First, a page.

Giant neon-hued pieces of furniture, 20 feet high. Angular, skew-framed doorways swathed in soft purple spotlights. Huge cardboard deer racing by on wires overhead; Life-size, rubbery masses of deer cadavers strewn below. It’s quite the surreal scene, this outrageous stage vision from playwright Robert Wilson. And—outside of classic German Expressionist films like Metropolis and Das Kabinet, with perhaps some day-glo Peter Max paintings tossed in for good acid-trip measure—rest assured, you’ve never seen anything like The Black Rider. And through this Gothic wasteland—singing songs penned by Tom Waits, speaking dialogue from the late William S. Burroughs—strolls 58-year-old rock diva Marianne Faithfull, in long black ponytailed wig, waistcoat with floor-sweeping tails, and the kind of creepy kohl-and-magenta makeup that would look great on Lily Munster. Cast by Wilson himself, Faithfull is playing—of course—the Devil, Pegleg, in this adaptation of an old German folktale in which an inept young hunter makes a Faustian bargain to make his bullets fly truer. The singer’s performance is spine-tingling—cut a deal with her, and you just know you’re in deep trouble.
Theoretically, Faithfull should be traveling the world on a press junket right now, touting her remarkable new solo set Before The Poison, which features several songs written/co-written by Nick Cave and P.J. Harvey, with one selection from old chum Damon Albarn (“The Last Song”) and one from Largo-scene legend Jon Brion (“City Of Quartz”). But after nailing her spooky role in a two-month run at London’s Barbican, she agreed to two more months as Satan in San Francisco. She first saw the play in Berlin back in ’91, she recounts over a pizza lunch at her S.F. theater-district hotel. “And for me, the main thing is really my music,” she clarifies. “But then I got this fantastic offer, and I just couldn’t turn it down. I felt I had to do it.” Through four demanding rehearsal weeks, she and Wilson “slowly built this character. And because I’m not a trained actor, they couldn’t just tell me what to do—Pegleg just had to develop. And I’m not going to tell you how I came to it—that’s all trade secrets. That’s the whole magic of the theater, very stylized and all about the spine and its movement. Bob [Wilson] talks a lot about ‘Earning the moment,’ and I don’t really know how that works. But I guess I’ve got it now—I’m actually able to do that.”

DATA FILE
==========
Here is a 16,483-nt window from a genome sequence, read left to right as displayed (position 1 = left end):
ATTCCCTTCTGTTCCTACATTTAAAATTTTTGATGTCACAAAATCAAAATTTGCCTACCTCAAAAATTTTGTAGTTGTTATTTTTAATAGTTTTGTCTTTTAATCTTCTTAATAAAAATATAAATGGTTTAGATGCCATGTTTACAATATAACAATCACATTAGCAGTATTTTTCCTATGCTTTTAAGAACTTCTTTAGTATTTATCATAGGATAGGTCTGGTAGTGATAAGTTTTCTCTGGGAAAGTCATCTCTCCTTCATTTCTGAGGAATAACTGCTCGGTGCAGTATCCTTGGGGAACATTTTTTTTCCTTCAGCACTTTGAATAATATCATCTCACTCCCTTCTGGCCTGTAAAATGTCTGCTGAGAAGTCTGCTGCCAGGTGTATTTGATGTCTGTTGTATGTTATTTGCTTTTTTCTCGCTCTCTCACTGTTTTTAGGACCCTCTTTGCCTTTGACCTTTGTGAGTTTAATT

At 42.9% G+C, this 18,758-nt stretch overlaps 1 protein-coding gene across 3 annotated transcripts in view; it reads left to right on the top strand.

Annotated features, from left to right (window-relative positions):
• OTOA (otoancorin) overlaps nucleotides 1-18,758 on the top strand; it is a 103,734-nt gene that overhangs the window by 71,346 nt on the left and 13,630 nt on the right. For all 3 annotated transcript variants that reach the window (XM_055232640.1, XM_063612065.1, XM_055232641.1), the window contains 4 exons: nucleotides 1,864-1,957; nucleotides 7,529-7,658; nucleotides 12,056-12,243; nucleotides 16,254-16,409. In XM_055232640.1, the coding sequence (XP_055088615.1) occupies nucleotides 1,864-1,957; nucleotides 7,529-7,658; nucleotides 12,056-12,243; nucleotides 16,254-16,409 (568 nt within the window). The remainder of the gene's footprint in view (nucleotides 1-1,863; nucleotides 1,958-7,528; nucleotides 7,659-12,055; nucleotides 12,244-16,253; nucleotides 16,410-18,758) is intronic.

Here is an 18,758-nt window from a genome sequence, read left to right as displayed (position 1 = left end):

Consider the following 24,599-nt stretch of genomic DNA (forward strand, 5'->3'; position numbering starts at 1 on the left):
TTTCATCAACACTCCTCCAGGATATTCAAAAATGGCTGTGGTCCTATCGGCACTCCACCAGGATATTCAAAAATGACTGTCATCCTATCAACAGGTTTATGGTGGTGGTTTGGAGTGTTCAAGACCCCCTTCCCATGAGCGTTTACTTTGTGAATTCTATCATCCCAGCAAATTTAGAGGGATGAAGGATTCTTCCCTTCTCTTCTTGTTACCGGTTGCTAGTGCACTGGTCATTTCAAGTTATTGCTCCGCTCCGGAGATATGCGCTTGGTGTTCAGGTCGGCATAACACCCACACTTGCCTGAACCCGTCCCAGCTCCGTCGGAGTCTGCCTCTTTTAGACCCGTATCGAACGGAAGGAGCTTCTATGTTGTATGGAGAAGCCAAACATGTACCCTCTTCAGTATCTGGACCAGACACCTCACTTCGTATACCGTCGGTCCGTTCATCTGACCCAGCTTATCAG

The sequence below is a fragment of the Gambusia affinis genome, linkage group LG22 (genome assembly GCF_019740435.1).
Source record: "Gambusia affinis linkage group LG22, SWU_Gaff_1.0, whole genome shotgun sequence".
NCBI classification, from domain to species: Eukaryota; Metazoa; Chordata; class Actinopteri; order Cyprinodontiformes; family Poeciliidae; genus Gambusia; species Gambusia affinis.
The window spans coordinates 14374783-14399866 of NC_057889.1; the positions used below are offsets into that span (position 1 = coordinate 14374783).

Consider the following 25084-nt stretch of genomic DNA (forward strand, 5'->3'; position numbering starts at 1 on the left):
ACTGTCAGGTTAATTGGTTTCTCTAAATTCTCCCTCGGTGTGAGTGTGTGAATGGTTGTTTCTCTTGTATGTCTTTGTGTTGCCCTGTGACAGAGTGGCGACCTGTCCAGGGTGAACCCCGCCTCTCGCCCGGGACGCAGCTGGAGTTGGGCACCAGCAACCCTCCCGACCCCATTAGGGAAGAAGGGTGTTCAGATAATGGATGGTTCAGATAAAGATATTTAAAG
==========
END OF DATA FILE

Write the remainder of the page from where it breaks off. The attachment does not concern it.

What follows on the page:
Recalling the key direction Wilson gave her, the regal-looking Faithfull can’t stifle an ironic laugh. “What he said to me was ‘Hate the audience. Hate the audience, be dangerous, and when you come onstage, don’t let people really know what you’re going to do.’ It’s an interesting way to deal with an audience, and they like it. And I’ve got my own kind of strange beauty—I know that. But what’s so interesting about this part is that it’s walking a fine line between grotesque and beautiful.” Much like Faithfull’s music itself.
The daughter of an Austrian baroness, this swinging London socialite was first discovered by Rolling Stones Svengali Andrew Loog Oldham, who provided her first Jagger/Richards-penned hit “As Tears Go By” in ’64. After flirtations with film, drugs and even Jagger himself, Faithfull disappeared for a decade, reinventing herself as a smoky-throated chanteuse on 1979’s Broken English. She continued acting, landing recent roles in Patrice Chereau’s Intimacy and C.S. Leigh’s Far From China, and actually played God in the hit U.K. TV series Absolutely Fabulous. Two years ago, an all-star cast was assembled at her side for her second comeback, Kissin Time, including Beck, Albarn, Jarvis Cocker and Billy Corgan. For Poison, she “reached out to Polly [Jean Harvey], because I’ve known her for quite a long time, and loved her work. And I’ve been wanting to work with Nick for a long time, too.”
The cabaret-punk pieces she wrote with Harvey (who played almost every instrument and also produced the five-day sessions), like “In The Factory” and the funereal title track, marked the first time Faithfull had ever worked with a woman. “And we were able to write things together that I probably wouldn’t have been able to write with a man,” declares the doyenne, who now resides in Dublin but often jetsets to Paris. “And it was Polly’s idea to record it all on analog, which is one of the reasons it sounds so good. I hadn’t organized my thoughts so clearly, but she came in and had everything together, so I really had to think on my feet.” Cave was just as studious. He often wrote in his private office, Faithfull says, “just to have a real working day. Nick would never do this, what I’m doing with The Black Rider, this blurring of work and life. Although I’m really enjoying it, I can’t wait for the play to be over, because I worry that I’m never gonna get myself back again. But the only way I can do it is by blurring the boundaries.”
Faithfull endures several costume changes in Rider, appears inside a coffin-shaped box, rises up from a trap door in the floorboards and even swings from the rafters mid-song. And although she’s waived matinees to campy co-star Nigel Richards, “This still takes up all my energy,” she sighs, preparing to head back upstairs for a well-earned nap. “But it’s a very moral play, and it’s exactly what it appears to be about—you make a bargain with the devil, it will go very wrong. And as far as we know, that’s always true.
“And it’s a strange thing—when I was in the play in London, I went to see The Prisoner Of Azkaban with my grandchildren. And I didn’t think that much of it—it really wasn’t as interesting as The Black Rider. Because [the play is] real. We really are there, with real musicians, having real feelings, singing the songs and going through a real experience. That’s much more real than Harry Potter.”